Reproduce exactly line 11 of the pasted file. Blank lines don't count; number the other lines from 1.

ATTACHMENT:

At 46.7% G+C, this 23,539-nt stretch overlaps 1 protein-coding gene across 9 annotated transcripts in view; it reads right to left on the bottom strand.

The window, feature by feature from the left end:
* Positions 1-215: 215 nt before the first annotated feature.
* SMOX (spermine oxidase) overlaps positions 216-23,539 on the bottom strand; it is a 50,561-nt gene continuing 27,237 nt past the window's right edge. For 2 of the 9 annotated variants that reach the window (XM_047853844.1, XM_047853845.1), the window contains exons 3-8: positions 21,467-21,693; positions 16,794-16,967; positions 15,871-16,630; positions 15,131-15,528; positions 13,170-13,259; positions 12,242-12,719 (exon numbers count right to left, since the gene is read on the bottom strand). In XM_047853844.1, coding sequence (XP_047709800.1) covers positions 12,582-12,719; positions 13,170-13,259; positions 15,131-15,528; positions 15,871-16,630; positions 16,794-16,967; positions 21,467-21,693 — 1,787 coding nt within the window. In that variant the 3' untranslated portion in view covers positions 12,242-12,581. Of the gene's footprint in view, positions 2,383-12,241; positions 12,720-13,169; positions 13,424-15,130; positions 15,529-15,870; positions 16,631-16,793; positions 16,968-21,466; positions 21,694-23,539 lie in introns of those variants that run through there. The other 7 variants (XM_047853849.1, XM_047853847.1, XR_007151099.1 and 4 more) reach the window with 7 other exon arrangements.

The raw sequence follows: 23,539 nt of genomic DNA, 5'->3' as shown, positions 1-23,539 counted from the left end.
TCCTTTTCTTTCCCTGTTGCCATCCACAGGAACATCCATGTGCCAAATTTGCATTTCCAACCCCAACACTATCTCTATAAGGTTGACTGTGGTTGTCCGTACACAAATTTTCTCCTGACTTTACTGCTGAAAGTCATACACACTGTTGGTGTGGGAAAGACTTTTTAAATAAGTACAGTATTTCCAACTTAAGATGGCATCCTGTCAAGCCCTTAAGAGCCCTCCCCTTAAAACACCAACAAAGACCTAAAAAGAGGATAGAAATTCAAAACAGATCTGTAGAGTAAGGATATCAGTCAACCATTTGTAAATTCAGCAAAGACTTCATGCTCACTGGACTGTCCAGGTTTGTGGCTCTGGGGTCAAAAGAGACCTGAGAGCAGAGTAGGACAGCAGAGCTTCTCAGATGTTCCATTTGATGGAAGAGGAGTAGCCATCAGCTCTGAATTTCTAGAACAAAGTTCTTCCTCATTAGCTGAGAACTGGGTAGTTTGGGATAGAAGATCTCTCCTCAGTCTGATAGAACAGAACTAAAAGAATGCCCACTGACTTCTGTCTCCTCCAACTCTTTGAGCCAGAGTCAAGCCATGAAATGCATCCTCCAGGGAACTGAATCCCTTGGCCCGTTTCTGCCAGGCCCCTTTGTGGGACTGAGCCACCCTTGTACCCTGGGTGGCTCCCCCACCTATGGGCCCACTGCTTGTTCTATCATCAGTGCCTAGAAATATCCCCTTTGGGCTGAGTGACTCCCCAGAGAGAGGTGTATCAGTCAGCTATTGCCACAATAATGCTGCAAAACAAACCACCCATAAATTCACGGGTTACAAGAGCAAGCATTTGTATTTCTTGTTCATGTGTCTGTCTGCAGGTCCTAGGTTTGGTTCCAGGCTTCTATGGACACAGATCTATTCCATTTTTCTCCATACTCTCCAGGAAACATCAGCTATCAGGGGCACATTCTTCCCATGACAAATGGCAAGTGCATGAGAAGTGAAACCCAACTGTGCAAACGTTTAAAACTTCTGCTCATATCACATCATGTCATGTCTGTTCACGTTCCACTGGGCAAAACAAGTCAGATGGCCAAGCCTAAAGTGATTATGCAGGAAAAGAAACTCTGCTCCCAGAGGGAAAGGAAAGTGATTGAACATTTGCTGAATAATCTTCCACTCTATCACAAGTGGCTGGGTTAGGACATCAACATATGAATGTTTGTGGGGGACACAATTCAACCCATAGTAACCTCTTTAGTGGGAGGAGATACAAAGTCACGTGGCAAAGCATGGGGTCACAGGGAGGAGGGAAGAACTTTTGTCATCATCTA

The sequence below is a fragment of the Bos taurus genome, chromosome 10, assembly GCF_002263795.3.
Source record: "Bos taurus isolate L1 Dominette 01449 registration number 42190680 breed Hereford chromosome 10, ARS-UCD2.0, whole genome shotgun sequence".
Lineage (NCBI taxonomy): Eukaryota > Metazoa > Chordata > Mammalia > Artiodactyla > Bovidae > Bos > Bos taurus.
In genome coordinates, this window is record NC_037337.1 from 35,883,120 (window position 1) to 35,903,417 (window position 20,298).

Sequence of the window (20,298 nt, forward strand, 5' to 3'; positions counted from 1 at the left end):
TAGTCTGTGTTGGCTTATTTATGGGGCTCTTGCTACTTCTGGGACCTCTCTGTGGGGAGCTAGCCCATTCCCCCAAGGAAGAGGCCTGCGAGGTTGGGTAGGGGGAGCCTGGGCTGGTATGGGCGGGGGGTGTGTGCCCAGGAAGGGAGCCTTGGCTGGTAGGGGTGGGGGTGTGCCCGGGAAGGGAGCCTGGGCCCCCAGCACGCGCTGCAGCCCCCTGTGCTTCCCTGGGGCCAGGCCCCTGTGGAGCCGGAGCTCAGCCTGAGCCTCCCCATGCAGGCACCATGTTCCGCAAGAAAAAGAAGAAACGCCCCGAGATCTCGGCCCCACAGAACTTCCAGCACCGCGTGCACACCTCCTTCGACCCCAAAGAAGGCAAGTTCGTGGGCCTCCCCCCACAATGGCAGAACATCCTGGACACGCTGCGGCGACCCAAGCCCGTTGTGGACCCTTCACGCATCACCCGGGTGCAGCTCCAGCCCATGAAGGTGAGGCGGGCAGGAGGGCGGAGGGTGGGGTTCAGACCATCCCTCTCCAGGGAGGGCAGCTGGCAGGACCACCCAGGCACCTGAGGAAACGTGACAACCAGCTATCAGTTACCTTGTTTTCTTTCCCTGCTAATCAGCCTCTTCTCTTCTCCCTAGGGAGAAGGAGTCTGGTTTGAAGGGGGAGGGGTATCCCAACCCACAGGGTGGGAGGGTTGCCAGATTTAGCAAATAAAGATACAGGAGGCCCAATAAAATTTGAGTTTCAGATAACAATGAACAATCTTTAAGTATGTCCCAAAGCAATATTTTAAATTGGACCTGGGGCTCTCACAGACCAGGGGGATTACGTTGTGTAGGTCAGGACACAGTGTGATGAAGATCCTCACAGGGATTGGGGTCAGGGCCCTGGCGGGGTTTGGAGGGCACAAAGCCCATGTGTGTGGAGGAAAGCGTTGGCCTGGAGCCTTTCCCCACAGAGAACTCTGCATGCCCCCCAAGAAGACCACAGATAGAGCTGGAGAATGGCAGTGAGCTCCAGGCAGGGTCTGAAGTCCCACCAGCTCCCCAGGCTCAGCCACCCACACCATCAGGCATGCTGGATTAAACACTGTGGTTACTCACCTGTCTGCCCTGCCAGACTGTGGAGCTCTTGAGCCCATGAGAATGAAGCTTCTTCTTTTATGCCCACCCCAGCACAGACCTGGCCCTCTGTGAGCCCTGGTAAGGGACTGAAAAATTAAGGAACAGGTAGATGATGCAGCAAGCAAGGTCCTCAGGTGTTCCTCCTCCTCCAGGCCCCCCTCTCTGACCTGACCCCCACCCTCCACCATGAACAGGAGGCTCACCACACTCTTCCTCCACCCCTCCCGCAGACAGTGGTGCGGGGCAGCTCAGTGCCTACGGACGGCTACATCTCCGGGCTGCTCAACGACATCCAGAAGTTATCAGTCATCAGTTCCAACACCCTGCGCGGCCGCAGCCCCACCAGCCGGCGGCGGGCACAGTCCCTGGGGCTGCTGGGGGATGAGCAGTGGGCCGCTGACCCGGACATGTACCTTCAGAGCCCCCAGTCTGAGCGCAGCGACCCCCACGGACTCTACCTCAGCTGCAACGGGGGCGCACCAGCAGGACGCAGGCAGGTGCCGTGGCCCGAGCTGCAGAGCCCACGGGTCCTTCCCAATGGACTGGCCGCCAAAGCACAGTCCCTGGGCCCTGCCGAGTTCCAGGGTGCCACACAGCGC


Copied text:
Sequence of the window (20,298 nt, forward strand, 5' to 3'; positions counted from 1 at the left end):